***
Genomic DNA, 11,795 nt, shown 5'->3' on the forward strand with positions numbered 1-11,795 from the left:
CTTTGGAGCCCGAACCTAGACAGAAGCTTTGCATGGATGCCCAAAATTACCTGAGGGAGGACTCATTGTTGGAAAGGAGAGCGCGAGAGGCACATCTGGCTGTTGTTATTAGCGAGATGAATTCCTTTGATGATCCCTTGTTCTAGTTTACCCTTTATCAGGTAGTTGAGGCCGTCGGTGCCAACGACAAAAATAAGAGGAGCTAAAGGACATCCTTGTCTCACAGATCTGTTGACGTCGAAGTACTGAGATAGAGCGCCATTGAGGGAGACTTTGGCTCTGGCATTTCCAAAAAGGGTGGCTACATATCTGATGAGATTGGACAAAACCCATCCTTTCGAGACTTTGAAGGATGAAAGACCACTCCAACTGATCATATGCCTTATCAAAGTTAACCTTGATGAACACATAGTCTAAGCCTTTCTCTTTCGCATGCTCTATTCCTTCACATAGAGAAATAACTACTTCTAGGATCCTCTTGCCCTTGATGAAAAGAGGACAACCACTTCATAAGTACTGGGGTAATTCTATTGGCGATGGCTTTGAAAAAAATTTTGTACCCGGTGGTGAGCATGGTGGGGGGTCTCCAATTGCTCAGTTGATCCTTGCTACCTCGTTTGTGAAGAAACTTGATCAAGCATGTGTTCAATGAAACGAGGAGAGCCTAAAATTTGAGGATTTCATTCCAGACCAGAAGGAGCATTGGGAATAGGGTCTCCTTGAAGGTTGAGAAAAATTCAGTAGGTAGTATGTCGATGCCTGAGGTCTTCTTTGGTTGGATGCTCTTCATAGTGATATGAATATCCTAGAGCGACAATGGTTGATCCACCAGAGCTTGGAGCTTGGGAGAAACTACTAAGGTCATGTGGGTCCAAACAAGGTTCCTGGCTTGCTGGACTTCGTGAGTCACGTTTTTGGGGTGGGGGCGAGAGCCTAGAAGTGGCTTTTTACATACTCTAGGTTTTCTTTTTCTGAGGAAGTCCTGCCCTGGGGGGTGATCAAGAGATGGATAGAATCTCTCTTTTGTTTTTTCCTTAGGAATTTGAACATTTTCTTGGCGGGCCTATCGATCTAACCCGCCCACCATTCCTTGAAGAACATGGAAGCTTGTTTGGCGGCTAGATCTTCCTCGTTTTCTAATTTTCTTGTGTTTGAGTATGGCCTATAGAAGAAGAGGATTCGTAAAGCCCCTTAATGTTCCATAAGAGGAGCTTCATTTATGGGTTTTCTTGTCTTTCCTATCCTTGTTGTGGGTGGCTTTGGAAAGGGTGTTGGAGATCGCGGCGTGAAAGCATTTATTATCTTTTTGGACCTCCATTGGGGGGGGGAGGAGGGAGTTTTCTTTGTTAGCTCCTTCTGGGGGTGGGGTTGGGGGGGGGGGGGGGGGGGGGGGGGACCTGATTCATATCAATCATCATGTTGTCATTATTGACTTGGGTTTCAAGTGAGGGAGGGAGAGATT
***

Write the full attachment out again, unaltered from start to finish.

Genomic DNA, 11,795 nt, shown 5'->3' on the forward strand with positions numbered 1-11,795 from the left:
CTTTGGAGCCCGAACCTAGACAGAAGCTTTGCATGGATGCCCAAAATTACCTGAGGGAGGACTCATTGTTGGAAAGGAGAGCGCGAGAGGCACATCTGGCTGTTGTTATTAGCGAGATGAATTCCTTTGATGATCCCTTGTTCTAGTTTACCCTTTATCAGGTAGTTGAGGCCGTCGGTGCCAACGACAAAAATAAGAGGAGCTAAAGGACATCCTTGTCTCACAGATCTGTTGACGTCGAAGTACTGAGATAGAGCGCCATTGAGGGAGACTTTGGCTCTGGCATTTCCAAAAAGGGTGGCTACATATCTGATGAGATTGGACAAAACCCATCCTTTCGAGACTTTGAAGGATGAAAGACCACTCCAACTGATCATATGCCTTATCAAAGTTAACCTTGATGAACACATAGTCTAAGCCTTTCTCTTTCGCATGCTCTATTCCTTCACATAGAGAAATAACTACTTCTAGGATCCTCTTGCCCTTGATGAAAAGAGGACAACCACTTCATAAGTACTGGGGTAATTCTATTGGCGATGGCTTTGAAAAAAATTTTGTACCCGGTGGTGAGCATGGTGGGGGGTCTCCAATTGCTCAGTTGATCCTTGCTACCTCGTTTGTGAAGAAACTTGATCAAGCATGTGTTCAATGAAACGAGGAGAGCCTAAAATTTGAGGATTTCATTCCAGACCAGAAGGAGCATTGGGAATAGGGTCTCCTTGAAGGTTGAGAAAAATTCAGTAGGTAGTATGTCGATGCCTGAGGTCTTCTTTGGTTGGATGCTCTTCATAGTGATATGAATATCCTAGAGCGACAATGGTTGATCCACCAGAGCTTGGAGCTTGGGAGAAACTACTAAGGTCATGTGGGTCCAAACAAGGTTCCTGGCTTGCTGGACTTCGTGAGTCACGTTTTTGGGGTGGGGGCGAGAGCCTAGAAGTGGCTTTTTACATACTCTAGGTTTTCTTTTTCTGAGGAAGTCCTGCCCTGGGGGGTGATCAAGAGATGGATAGAATCTCTCTTTTGTTTTTTCCTTAGGAATTTGAACATTTTCTTGGCGGGCCTATCGATCTAACCCGCCCACCATTCCTTGAAGAACATGGAAGCTTGTTTGGCGGCTAGATCTTCCTCGTTTTCTAATTTTCTTGTGTTTGAGTATGGCCTATAGAAGAAGAGGATTCGTAAAGCCCCTTAATGTTCCATAAGAGGAGCTTCATTTATGGGTTTTCTTGTCTTTCCTATCCTTGTTGTGGGTGGCTTTGGAAAGGGTGTTGGAGATCGCGGCGTGAAAGCATTTATTATCTTTTTGGACCTCCATTGGGGGGGGGAGGAGGGAGTTTTCTTTGTTAGCTCCTTCTGGGGGTGGGGTTGGGGGGGGGGGGGGGGGGGGGGGGGACCTGATTCATATCAATCATCATGTTGTCATTATTGACTTGGGTTTCAAGTGAGGGAGGGAGAGATT